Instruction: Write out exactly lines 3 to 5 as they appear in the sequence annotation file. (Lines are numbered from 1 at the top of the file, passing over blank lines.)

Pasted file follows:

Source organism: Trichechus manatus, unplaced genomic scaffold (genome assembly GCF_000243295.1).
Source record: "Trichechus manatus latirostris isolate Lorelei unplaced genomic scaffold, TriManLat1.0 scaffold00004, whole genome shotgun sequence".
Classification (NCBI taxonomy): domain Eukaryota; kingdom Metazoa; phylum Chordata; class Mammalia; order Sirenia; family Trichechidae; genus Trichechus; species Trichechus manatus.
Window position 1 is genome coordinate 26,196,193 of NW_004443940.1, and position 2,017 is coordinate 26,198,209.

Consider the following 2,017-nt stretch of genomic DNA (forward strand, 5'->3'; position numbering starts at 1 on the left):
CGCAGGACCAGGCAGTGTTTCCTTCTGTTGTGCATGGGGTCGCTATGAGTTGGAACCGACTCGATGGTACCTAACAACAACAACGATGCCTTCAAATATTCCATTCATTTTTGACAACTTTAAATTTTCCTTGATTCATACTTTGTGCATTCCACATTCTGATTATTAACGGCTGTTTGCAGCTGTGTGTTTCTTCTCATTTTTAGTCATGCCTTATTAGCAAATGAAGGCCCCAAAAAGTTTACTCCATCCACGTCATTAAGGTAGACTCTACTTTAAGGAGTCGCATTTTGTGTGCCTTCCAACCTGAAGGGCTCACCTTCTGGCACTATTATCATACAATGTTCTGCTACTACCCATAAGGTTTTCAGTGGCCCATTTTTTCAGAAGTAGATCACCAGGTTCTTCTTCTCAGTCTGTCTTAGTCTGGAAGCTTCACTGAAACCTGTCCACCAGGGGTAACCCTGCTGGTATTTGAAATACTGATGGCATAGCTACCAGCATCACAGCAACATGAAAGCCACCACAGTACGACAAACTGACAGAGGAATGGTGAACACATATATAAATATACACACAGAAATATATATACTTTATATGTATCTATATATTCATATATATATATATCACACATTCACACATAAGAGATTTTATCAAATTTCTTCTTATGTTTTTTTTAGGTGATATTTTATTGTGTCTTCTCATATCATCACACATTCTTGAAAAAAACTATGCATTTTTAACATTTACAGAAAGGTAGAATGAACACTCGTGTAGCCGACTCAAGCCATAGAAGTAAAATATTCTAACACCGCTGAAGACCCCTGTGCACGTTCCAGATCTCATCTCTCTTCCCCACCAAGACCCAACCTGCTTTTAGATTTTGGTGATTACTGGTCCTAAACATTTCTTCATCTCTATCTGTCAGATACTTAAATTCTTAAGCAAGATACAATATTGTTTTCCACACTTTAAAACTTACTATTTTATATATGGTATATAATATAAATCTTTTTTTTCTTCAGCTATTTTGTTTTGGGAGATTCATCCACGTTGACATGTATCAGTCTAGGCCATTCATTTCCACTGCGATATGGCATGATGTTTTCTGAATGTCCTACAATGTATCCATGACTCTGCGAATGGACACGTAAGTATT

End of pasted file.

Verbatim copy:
Classification (NCBI taxonomy): domain Eukaryota; kingdom Metazoa; phylum Chordata; class Mammalia; order Sirenia; family Trichechidae; genus Trichechus; species Trichechus manatus.
Window position 1 is genome coordinate 26,196,193 of NW_004443940.1, and position 2,017 is coordinate 26,198,209.

Consider the following 2,017-nt stretch of genomic DNA (forward strand, 5'->3'; position numbering starts at 1 on the left):